On Friday, July 27, the alignment of the Sun, the Earth and the moon will shroud the moon in darkness for one hour and 43 minutes.
From the surface of the Earth the full Moon will slowly creep into the Earth’s darkest shadow, known as it’s umbra.
The lunar eclipse will look like a dark disc slowly moving across the moon’s face before the orb starts to glow red from refracted sunlight.
But if you were to observe the lunar eclipse from the moon, you would be treated to a very different and much more spectacular sight.
On the moon, your gaze would fall straight onto the Earth obscuring all sunlight from the burning star directly behind it.
The Earth would in turn appear to glow around its edges with an intense corona of red sunlight, much like the moon does during a solar eclipse.
The corona of light would be every single sunset and sunrise happening at once on the planet.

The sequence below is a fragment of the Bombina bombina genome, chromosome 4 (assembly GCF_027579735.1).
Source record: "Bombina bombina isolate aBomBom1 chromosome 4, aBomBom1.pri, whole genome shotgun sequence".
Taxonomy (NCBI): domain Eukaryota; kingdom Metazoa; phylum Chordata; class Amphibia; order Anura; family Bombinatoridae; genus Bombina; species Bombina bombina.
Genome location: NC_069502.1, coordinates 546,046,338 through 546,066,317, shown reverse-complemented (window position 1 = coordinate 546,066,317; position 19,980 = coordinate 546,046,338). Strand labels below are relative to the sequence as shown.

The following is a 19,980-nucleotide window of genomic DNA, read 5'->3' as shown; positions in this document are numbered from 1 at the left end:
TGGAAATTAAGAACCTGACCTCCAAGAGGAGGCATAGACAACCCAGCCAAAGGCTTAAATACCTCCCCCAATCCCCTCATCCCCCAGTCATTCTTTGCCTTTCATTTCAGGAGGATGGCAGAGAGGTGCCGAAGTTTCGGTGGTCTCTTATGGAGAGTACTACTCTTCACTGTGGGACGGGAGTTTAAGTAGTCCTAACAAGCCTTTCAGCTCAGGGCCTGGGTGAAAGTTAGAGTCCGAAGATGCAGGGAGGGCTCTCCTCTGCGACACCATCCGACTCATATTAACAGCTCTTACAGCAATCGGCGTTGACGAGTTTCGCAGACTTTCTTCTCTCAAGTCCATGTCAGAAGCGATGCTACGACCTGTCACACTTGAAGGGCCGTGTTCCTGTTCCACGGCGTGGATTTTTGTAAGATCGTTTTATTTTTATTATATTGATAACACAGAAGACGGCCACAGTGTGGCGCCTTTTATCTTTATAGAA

NASA said: “When viewed from the moon, as in this animation, the Earth hides the Sun.
“A red ring, the sum of all Earth’s sunrises and sunsets, lines the Earth’s limb and casts a ruddy light on the lunar landscape.
“With the darkness of the eclipse, the stars come out.”
As breathtaking as the image may be, the view from Earth should plenty spectacular to enjoy as it is.
Beams of refracted sunlight scattered through the planet’s dusty atmosphere will paint the Blood Moon a red-to-orange hue during totality.
The effect known as Rayleigh Scattering is also responsible for the intense red colour of sunsets and the deep blue of the skies.
If you live in Central Asia and Eastern Africa, you will be best positioned to watch the Blood Moon.
Other outlying areas such as the UK or Australia will see the reddened moon around moonrise or moonset respectively.
In the UK, the moon will peak over the horizon in the south of the country around 8.50pm BST and the eclipse will be visible everywhere.
Click here to read more about when and where the Blood Moon will be over the UK.